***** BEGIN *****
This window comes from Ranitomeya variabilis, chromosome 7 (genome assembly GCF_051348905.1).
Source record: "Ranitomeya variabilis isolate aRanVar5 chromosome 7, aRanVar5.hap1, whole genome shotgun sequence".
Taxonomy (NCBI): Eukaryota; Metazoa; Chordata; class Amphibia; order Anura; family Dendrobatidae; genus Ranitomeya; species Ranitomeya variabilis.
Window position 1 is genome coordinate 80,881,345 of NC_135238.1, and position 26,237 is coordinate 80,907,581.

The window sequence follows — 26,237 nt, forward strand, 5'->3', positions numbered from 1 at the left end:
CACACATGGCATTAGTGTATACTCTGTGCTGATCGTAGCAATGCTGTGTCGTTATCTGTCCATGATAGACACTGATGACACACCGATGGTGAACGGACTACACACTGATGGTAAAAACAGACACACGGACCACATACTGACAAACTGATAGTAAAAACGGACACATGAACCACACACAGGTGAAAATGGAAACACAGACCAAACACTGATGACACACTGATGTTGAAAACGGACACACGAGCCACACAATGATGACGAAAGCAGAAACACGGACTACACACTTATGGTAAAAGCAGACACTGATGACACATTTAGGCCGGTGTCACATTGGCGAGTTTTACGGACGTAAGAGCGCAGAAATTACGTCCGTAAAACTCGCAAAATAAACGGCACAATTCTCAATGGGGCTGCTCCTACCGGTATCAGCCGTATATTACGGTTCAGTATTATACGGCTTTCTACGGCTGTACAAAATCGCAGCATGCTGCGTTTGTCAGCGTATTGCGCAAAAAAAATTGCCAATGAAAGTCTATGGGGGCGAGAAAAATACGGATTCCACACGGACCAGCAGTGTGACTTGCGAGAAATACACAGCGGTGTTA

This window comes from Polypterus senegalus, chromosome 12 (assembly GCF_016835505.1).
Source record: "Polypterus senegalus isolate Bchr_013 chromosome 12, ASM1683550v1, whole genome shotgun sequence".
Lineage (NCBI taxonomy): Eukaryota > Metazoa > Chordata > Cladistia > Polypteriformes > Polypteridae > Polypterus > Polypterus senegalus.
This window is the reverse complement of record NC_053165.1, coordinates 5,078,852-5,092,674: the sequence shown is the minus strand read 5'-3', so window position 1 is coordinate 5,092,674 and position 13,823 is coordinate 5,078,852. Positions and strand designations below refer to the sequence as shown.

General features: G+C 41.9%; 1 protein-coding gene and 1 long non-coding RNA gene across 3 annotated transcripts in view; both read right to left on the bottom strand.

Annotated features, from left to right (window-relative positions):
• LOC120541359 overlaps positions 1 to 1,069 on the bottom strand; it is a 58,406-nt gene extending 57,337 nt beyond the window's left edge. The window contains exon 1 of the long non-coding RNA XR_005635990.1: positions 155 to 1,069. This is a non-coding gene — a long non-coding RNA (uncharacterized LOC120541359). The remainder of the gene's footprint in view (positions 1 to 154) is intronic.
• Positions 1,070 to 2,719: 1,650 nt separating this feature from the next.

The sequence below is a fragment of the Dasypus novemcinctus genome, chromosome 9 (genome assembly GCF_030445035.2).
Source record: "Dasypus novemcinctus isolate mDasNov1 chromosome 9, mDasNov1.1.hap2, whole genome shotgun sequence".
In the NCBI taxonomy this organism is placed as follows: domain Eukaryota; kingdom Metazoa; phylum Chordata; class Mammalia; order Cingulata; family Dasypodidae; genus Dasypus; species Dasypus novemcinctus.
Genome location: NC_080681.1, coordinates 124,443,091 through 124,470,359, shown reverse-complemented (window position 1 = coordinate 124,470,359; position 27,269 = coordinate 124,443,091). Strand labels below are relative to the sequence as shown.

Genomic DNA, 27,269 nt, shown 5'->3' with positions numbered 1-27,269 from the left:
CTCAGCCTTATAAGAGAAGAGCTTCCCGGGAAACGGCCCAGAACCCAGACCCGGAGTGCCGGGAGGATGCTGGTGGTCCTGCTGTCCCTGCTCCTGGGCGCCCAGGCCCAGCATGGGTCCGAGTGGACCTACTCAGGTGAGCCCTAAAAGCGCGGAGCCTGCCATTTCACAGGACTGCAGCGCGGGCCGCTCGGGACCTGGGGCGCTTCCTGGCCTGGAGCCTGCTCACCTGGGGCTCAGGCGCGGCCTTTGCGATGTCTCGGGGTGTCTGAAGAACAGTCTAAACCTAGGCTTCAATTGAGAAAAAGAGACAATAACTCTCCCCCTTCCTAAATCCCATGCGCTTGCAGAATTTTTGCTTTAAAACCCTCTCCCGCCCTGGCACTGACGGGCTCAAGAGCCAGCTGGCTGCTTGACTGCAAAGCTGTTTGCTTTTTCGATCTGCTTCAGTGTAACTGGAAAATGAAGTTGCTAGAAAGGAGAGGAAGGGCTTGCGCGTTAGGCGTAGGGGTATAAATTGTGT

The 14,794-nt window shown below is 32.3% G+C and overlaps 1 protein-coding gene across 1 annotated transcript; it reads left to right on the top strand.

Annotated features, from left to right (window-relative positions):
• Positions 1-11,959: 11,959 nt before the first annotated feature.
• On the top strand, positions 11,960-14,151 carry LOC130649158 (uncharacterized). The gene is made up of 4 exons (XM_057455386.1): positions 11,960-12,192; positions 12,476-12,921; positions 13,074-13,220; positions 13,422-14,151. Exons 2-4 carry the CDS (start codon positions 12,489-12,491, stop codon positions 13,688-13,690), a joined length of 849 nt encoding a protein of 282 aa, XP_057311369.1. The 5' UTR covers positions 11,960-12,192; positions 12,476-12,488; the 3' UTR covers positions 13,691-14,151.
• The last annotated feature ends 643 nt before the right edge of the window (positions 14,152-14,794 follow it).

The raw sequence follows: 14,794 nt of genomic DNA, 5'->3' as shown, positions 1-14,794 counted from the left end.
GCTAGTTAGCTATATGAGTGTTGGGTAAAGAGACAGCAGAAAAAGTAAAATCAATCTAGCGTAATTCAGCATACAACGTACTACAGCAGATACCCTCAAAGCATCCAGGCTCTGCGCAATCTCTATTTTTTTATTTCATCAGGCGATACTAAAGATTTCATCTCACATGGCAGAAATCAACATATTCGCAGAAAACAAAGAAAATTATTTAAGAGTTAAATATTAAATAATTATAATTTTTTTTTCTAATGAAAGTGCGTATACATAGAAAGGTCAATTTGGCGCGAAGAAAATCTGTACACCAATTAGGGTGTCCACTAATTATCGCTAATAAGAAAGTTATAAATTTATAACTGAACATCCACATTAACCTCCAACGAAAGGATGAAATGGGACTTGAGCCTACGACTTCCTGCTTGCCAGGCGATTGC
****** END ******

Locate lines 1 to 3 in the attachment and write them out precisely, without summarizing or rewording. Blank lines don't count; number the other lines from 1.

This window comes from Ranitomeya variabilis, chromosome 7 (genome assembly GCF_051348905.1).
Source record: "Ranitomeya variabilis isolate aRanVar5 chromosome 7, aRanVar5.hap1, whole genome shotgun sequence".
Taxonomy (NCBI): Eukaryota; Metazoa; Chordata; class Amphibia; order Anura; family Dendrobatidae; genus Ranitomeya; species Ranitomeya variabilis.